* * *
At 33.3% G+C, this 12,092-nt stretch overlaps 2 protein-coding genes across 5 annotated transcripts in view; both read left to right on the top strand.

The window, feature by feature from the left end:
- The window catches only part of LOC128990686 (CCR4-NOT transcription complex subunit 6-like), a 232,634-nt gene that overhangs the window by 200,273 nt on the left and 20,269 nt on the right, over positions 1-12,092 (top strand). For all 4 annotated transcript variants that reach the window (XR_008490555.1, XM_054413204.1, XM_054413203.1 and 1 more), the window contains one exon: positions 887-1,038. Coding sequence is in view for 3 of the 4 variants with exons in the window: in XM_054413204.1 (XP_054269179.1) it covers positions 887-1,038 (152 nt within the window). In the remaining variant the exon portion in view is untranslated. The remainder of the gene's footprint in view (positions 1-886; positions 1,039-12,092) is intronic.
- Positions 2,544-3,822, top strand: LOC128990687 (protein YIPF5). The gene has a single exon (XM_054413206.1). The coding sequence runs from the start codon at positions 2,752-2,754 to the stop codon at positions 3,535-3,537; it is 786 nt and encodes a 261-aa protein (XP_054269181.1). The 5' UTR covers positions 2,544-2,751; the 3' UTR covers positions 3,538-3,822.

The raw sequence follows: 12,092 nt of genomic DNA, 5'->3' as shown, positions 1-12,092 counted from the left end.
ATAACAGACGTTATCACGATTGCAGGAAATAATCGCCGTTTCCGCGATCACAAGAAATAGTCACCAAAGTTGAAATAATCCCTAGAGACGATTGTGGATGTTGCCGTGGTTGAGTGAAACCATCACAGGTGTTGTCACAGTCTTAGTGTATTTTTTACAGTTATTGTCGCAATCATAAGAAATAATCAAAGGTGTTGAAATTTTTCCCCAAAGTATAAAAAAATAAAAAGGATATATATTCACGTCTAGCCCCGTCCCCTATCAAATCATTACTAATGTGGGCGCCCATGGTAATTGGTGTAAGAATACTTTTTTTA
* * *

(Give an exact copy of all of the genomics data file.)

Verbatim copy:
At 33.3% G+C, this 12,092-nt stretch overlaps 2 protein-coding genes across 5 annotated transcripts in view; both read left to right on the top strand.

The window, feature by feature from the left end:
- The window catches only part of LOC128990686 (CCR4-NOT transcription complex subunit 6-like), a 232,634-nt gene that overhangs the window by 200,273 nt on the left and 20,269 nt on the right, over positions 1-12,092 (top strand). For all 4 annotated transcript variants that reach the window (XR_008490555.1, XM_054413204.1, XM_054413203.1 and 1 more), the window contains one exon: positions 887-1,038. Coding sequence is in view for 3 of the 4 variants with exons in the window: in XM_054413204.1 (XP_054269179.1) it covers positions 887-1,038 (152 nt within the window). In the remaining variant the exon portion in view is untranslated. The remainder of the gene's footprint in view (positions 1-886; positions 1,039-12,092) is intronic.
- Positions 2,544-3,822, top strand: LOC128990687 (protein YIPF5). The gene has a single exon (XM_054413206.1). The coding sequence runs from the start codon at positions 2,752-2,754 to the stop codon at positions 3,535-3,537; it is 786 nt and encodes a 261-aa protein (XP_054269181.1). The 5' UTR covers positions 2,544-2,751; the 3' UTR covers positions 3,538-3,822.

The raw sequence follows: 12,092 nt of genomic DNA, 5'->3' as shown, positions 1-12,092 counted from the left end.
ATAACAGACGTTATCACGATTGCAGGAAATAATCGCCGTTTCCGCGATCACAAGAAATAGTCACCAAAGTTGAAATAATCCCTAGAGACGATTGTGGATGTTGCCGTGGTTGAGTGAAACCATCACAGGTGTTGTCACAGTCTTAGTGTATTTTTTACAGTTATTGTCGCAATCATAAGAAATAATCAAAGGTGTTGAAATTTTTCCCCAAAGTATAAAAAAATAAAAAGGATATATATTCACGTCTAGCCCCGTCCCCTATCAAATCATTACTAATGTGGGCGCCCATGGTAATTGGTGTAAGAATACTTTTTTTA